Trying to avoid a repeat of gig firms’ victory in California final November, Massachusetts employees, group organizers, labor and civil-rights teams on Tuesday launched an effort to fight an anticipated poll measure over employee classification.
The Coalition to Protect Workers’ Rights expects Uber Technologies Inc.
and different gig firms to proceed their marketing campaign to deal with their employees as impartial contractors as a substitute of workers in Massachusetts, which has a few of the hardest labor legal guidelines within the nation.
The firms “want to undermine our state’s longstanding civil rights and worker-rights laws,” stated Mike Firestone, director of the brand new labor-backed coalition, at a information convention. “We know that the only way to combat that kind of money is to organize early.”
The firms’ submitting deadline to get a measure on the poll in Massachusetts — the place Uber and Lyft are going through a lawsuit from the state lawyer common over misclassification of their drivers — is Aug. 4, Firestone stated. He added that he expects the businesses to spend greater than $100 million on such a marketing campaign.
Shannon Liss-Riordan, a labor lawyer who has been suing gig firms for the previous decade, stated on the information convention: “We believe Massachusetts will be the next ground zero in the worker battle. They’re going to try to do here what they did in California, which is to buy themselves a law.”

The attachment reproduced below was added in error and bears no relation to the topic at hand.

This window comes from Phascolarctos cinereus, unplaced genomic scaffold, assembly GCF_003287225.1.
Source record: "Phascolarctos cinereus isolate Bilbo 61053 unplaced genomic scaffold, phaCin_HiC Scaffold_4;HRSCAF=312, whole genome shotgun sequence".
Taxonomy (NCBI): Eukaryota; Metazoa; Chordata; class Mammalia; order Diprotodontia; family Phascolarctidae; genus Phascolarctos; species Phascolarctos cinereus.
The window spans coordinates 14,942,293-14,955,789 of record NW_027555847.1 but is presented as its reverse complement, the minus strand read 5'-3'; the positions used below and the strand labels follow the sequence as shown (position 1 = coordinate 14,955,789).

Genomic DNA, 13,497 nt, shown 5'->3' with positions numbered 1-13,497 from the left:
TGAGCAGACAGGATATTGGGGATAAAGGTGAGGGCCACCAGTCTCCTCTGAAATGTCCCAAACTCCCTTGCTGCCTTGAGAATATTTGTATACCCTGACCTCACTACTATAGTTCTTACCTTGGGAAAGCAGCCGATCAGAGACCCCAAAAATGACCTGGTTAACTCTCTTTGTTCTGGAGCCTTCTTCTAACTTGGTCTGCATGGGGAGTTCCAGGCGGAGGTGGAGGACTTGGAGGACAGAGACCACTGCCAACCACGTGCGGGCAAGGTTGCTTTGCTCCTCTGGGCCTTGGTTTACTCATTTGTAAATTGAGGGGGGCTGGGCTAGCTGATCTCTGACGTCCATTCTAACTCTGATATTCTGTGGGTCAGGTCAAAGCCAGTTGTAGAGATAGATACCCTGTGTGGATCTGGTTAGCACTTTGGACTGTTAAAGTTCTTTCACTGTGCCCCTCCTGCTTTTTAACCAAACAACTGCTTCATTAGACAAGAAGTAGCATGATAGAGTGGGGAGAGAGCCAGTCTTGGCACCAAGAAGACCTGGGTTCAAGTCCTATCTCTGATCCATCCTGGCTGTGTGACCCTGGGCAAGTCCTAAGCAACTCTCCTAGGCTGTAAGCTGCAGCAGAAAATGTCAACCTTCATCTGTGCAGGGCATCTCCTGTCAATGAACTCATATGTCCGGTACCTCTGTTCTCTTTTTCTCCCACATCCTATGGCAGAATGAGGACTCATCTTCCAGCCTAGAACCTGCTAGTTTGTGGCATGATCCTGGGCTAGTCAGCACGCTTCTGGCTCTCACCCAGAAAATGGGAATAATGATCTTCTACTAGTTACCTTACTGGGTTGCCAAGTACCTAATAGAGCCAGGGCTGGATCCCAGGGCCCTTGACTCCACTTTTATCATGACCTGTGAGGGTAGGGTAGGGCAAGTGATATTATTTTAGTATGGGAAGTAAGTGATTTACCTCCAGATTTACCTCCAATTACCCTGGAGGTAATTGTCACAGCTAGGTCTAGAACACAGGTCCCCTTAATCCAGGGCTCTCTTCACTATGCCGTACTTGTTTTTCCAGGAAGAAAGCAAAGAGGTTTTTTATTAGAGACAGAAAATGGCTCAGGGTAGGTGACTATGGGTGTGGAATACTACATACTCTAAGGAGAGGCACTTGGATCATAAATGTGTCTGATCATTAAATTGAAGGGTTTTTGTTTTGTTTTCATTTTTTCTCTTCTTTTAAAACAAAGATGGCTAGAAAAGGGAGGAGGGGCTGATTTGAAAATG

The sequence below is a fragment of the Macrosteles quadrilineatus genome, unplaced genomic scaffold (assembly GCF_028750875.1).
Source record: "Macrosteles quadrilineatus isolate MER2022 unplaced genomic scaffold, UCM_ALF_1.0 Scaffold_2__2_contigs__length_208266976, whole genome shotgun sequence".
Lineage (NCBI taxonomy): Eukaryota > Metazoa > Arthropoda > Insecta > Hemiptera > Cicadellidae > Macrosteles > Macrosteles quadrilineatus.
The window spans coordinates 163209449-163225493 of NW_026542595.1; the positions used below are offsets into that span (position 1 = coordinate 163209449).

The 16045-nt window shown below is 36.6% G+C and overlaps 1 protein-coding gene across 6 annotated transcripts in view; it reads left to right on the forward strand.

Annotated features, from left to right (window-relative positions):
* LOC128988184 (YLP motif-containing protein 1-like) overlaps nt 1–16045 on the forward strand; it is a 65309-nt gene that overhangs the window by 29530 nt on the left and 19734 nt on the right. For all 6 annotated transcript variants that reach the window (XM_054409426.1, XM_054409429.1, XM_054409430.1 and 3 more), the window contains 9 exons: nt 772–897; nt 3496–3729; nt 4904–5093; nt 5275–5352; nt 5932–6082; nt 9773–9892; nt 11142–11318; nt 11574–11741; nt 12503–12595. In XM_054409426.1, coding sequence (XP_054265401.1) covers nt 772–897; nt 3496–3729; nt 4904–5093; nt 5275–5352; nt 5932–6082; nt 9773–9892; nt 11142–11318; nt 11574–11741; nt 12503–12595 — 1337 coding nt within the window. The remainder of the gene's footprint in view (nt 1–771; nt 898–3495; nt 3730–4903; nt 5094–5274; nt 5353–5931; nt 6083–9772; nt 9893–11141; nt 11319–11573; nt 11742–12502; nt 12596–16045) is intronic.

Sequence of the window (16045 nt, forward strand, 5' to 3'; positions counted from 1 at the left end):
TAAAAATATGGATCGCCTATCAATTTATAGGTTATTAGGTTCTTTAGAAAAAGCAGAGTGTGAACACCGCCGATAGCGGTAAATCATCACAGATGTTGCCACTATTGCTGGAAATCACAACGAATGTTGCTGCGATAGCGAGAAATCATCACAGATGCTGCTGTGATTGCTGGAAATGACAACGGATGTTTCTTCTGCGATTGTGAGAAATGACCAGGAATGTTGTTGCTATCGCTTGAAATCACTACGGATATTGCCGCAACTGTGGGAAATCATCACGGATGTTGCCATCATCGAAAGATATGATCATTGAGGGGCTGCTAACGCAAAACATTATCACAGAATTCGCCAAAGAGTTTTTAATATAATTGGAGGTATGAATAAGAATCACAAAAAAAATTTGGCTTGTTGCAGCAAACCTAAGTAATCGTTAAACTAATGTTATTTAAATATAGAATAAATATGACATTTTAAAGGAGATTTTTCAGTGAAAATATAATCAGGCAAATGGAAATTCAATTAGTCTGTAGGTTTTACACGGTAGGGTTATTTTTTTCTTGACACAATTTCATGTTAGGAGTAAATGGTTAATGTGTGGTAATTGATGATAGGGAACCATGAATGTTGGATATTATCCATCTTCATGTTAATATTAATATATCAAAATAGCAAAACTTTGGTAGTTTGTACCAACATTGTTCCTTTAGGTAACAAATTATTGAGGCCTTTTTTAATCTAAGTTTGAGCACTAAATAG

Uber, Lyft, DoorDash and Instacart spent a record-breaking $200 million-plus to put Proposition 22 on the poll in California final yr. After 58% of the state’s voters permitted the measure, the businesses stated they might search to increase it elsewhere. Massachusetts gig employees, labor teams, civil rights and environmental justice teams have banded collectively to attempt to maintain that from occurring of their state, partly by drawing from classes realized in California.
What occurred in California
Drivers, California lawmakers and labor advocates say Proposition 22, which promised assured earnings of 120% of the minimal wage, health-care stipends and another advantages, has largely failed to ship.
“Part of what they did in California was to lie, to misrepresent the reality of what the bill was,” stated Veena Dubal, a labor professor at UC Hastings College of the Law, on the information convention. For instance, she famous that drivers usually are not paid for the time between rides.
In addition, a latest survey commissioned by SEIU 721 in Los Angeles discovered that almost all drivers are discovering they’re ineligible for the health-care stipends as a result of they’re low revenue and qualify for medical health insurance by way of the state. In response, a coalition representing the businesses has stated “thousands of drivers” have began receiving health-care stipends since Proposition 22 handed.
Proposition 22 was the gig firms’ profitable effort to exempt themselves from a California legislation that may have required them to deal with their drivers as workers. That legislation was modeled after an analogous Massachusetts legislation, which makes use of the “ABC test” to decide when employees could be thought of an impartial contractor: after they management their work; when their duties fall exterior of the standard scope of an organization’s enterprise; and in the event that they independently try this work.